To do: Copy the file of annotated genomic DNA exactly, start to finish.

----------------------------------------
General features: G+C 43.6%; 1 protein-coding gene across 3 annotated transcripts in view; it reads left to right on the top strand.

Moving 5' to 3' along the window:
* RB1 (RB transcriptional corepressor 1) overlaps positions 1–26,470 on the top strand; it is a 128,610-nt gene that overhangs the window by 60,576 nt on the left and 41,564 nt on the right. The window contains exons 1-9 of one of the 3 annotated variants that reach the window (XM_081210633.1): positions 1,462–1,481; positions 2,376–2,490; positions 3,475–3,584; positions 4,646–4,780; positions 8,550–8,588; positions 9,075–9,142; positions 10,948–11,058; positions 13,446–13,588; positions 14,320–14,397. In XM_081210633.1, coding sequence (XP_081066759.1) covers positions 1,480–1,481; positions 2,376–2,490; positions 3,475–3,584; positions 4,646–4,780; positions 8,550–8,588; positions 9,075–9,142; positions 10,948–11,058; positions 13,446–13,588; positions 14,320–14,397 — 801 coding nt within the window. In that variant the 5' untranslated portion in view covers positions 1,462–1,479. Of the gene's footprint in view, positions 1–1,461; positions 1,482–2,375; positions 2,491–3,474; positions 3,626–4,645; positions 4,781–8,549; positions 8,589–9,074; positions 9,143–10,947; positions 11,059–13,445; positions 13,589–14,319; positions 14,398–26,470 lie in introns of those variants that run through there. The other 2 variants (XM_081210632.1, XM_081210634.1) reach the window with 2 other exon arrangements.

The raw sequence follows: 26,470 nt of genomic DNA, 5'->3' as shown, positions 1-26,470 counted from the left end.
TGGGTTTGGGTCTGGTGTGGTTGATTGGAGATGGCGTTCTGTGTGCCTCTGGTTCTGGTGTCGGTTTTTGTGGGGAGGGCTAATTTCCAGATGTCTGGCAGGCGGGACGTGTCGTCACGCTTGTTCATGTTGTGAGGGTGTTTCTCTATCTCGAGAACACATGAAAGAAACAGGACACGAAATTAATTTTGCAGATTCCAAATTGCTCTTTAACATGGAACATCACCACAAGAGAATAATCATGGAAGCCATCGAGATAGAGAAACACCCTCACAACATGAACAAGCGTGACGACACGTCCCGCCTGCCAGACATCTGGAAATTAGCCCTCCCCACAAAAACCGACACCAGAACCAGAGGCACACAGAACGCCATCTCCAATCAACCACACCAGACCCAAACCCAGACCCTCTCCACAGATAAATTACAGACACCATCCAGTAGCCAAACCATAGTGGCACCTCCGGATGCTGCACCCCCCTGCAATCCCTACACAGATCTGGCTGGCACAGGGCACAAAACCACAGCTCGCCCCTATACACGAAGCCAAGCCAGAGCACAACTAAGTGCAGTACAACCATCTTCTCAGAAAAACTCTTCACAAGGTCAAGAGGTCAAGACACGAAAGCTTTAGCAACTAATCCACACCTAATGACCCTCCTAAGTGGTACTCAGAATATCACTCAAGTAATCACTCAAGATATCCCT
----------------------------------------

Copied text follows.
General features: G+C 43.6%; 1 protein-coding gene across 3 annotated transcripts in view; it reads left to right on the top strand.

Moving 5' to 3' along the window:
* RB1 (RB transcriptional corepressor 1) overlaps positions 1–26,470 on the top strand; it is a 128,610-nt gene that overhangs the window by 60,576 nt on the left and 41,564 nt on the right. The window contains exons 1-9 of one of the 3 annotated variants that reach the window (XM_081210633.1): positions 1,462–1,481; positions 2,376–2,490; positions 3,475–3,584; positions 4,646–4,780; positions 8,550–8,588; positions 9,075–9,142; positions 10,948–11,058; positions 13,446–13,588; positions 14,320–14,397. In XM_081210633.1, coding sequence (XP_081066759.1) covers positions 1,480–1,481; positions 2,376–2,490; positions 3,475–3,584; positions 4,646–4,780; positions 8,550–8,588; positions 9,075–9,142; positions 10,948–11,058; positions 13,446–13,588; positions 14,320–14,397 — 801 coding nt within the window. In that variant the 5' untranslated portion in view covers positions 1,462–1,479. Of the gene's footprint in view, positions 1–1,461; positions 1,482–2,375; positions 2,491–3,474; positions 3,626–4,645; positions 4,781–8,549; positions 8,589–9,074; positions 9,143–10,947; positions 11,059–13,445; positions 13,589–14,319; positions 14,398–26,470 lie in introns of those variants that run through there. The other 2 variants (XM_081210632.1, XM_081210634.1) reach the window with 2 other exon arrangements.

The raw sequence follows: 26,470 nt of genomic DNA, 5'->3' as shown, positions 1-26,470 counted from the left end.
TGGGTTTGGGTCTGGTGTGGTTGATTGGAGATGGCGTTCTGTGTGCCTCTGGTTCTGGTGTCGGTTTTTGTGGGGAGGGCTAATTTCCAGATGTCTGGCAGGCGGGACGTGTCGTCACGCTTGTTCATGTTGTGAGGGTGTTTCTCTATCTCGAGAACACATGAAAGAAACAGGACACGAAATTAATTTTGCAGATTCCAAATTGCTCTTTAACATGGAACATCACCACAAGAGAATAATCATGGAAGCCATCGAGATAGAGAAACACCCTCACAACATGAACAAGCGTGACGACACGTCCCGCCTGCCAGACATCTGGAAATTAGCCCTCCCCACAAAAACCGACACCAGAACCAGAGGCACACAGAACGCCATCTCCAATCAACCACACCAGACCCAAACCCAGACCCTCTCCACAGATAAATTACAGACACCATCCAGTAGCCAAACCATAGTGGCACCTCCGGATGCTGCACCCCCCTGCAATCCCTACACAGATCTGGCTGGCACAGGGCACAAAACCACAGCTCGCCCCTATACACGAAGCCAAGCCAGAGCACAACTAAGTGCAGTACAACCATCTTCTCAGAAAAACTCTTCACAAGGTCAAGAGGTCAAGACACGAAAGCTTTAGCAACTAATCCACACCTAATGACCCTCCTAAGTGGTACTCAGAATATCACTCAAGTAATCACTCAAGATATCCCT